MINNEAPOLIS - Sportscasters called it "a landmark moment in the Olympics." It was the moment South African runner and double amputee, Oscar Pistorius, took the track in London.
People around the world watched in awe as "Blade Runner" sprinted his way into the men's 400 meter semifinals. Perhaps no one was more interested than an 8-year-old boy in Coon Rapids.
"I think it makes me want to run around and be in the Olympics and be kind of like him," says Eli Guthrie.
Eli has the same congenital birth defect as Pistorius. He too, had both his legs amputated below the knee as an infant. And, just like the Olympian, Eli doesn't let it stop him.
"He's always been able to do what he's wanted to do. He can adapt," says mom Jodi Evans.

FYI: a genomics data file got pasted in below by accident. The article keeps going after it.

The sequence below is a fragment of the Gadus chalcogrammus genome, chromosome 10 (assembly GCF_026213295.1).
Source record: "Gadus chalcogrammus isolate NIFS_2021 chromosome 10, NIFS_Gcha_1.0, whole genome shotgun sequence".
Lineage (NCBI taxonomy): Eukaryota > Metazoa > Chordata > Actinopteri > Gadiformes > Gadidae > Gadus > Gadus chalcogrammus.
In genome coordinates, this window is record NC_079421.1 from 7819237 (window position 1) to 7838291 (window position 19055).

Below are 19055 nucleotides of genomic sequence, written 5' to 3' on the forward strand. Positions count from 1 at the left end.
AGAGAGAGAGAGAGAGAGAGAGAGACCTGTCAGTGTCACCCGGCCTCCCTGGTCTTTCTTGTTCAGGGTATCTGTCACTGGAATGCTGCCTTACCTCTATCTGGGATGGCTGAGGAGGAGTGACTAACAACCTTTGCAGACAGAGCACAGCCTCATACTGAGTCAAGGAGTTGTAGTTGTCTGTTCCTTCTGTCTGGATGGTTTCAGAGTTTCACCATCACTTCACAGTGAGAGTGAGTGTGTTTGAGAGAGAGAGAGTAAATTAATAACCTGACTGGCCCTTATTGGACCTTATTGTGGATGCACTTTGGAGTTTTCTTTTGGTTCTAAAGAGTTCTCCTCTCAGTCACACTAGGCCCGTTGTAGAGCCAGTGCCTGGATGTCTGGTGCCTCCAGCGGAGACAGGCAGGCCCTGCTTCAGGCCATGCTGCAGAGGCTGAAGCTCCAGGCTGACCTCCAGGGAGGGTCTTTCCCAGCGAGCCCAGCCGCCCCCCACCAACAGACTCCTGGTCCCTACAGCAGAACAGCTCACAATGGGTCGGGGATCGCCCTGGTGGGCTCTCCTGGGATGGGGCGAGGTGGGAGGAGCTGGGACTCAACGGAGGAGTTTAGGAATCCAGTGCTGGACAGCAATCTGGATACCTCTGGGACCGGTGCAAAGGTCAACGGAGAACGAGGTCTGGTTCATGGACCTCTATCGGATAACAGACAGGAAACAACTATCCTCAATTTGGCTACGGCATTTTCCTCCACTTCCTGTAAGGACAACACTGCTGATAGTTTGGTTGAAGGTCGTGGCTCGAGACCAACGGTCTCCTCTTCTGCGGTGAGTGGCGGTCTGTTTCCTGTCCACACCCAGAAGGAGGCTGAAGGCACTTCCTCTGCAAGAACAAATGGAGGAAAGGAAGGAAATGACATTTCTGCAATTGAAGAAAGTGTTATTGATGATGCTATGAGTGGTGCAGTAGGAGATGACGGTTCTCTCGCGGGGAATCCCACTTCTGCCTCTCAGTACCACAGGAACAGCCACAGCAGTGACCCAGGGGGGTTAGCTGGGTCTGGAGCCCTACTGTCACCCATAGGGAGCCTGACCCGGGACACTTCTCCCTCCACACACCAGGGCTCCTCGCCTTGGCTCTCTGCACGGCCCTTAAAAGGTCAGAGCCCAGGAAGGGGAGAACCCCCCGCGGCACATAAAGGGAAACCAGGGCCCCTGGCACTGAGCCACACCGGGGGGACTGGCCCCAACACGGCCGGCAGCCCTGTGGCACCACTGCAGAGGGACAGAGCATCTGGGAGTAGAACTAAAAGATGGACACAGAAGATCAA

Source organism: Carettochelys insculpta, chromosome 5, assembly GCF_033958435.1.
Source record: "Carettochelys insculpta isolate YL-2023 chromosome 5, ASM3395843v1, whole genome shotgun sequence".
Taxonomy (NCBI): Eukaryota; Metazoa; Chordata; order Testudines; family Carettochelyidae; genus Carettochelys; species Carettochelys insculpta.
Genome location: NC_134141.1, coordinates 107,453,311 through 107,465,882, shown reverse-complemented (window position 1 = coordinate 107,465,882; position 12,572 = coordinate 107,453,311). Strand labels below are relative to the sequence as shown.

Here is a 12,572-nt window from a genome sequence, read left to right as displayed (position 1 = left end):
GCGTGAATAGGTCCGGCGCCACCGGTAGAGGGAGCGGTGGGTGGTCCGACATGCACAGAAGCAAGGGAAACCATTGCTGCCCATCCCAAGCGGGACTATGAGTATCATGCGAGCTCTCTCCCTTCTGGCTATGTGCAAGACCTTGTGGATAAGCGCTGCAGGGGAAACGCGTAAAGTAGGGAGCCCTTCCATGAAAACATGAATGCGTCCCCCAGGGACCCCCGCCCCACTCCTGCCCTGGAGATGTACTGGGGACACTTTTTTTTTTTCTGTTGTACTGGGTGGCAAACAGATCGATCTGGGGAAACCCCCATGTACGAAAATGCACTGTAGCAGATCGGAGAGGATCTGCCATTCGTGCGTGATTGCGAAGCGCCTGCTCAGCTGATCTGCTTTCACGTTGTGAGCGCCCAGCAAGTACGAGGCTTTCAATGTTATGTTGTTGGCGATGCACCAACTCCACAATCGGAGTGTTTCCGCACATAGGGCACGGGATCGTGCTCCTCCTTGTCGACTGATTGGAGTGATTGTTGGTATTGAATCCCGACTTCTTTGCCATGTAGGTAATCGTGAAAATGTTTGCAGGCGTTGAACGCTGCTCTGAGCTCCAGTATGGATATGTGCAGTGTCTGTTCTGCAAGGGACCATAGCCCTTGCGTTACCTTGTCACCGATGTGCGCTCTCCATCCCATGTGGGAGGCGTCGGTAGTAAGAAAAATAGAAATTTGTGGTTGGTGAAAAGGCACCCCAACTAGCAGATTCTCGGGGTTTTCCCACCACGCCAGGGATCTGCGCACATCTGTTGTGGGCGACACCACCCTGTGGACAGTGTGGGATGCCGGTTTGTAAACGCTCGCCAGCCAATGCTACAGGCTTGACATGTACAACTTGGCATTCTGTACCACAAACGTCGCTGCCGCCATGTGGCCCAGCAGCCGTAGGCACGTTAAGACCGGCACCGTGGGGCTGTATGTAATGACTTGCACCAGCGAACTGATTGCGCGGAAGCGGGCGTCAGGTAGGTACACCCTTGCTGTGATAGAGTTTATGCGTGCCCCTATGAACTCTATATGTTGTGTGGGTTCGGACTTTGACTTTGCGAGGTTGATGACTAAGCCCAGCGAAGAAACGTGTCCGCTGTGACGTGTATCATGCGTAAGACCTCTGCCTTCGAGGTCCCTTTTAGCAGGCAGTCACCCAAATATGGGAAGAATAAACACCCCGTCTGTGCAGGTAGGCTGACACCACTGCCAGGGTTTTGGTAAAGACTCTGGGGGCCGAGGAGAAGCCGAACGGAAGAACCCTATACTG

Jodi says she thinks it's because of Eli's great attitude and Shriners Hospitals for Children in Minneapolis. The folks at Shriners make hundreds of prosthetics every year for children in seven states and just like the world around us, technology is having an impact on what they do.
"We're getting a lot more technology like microprocessors and computers being able to control some of the moves that we do that allow us to have a better daily life," says Matt Morel, a certified Prosthetist at Shriners.
At age 8, Eli doesn't much get into the reasons why his legs work, he just knows that because they do, and because of a runner named Oscar Pistorius, he can do anything he sets his mind to.
"Anybody can do it if he can do it," says Eli.
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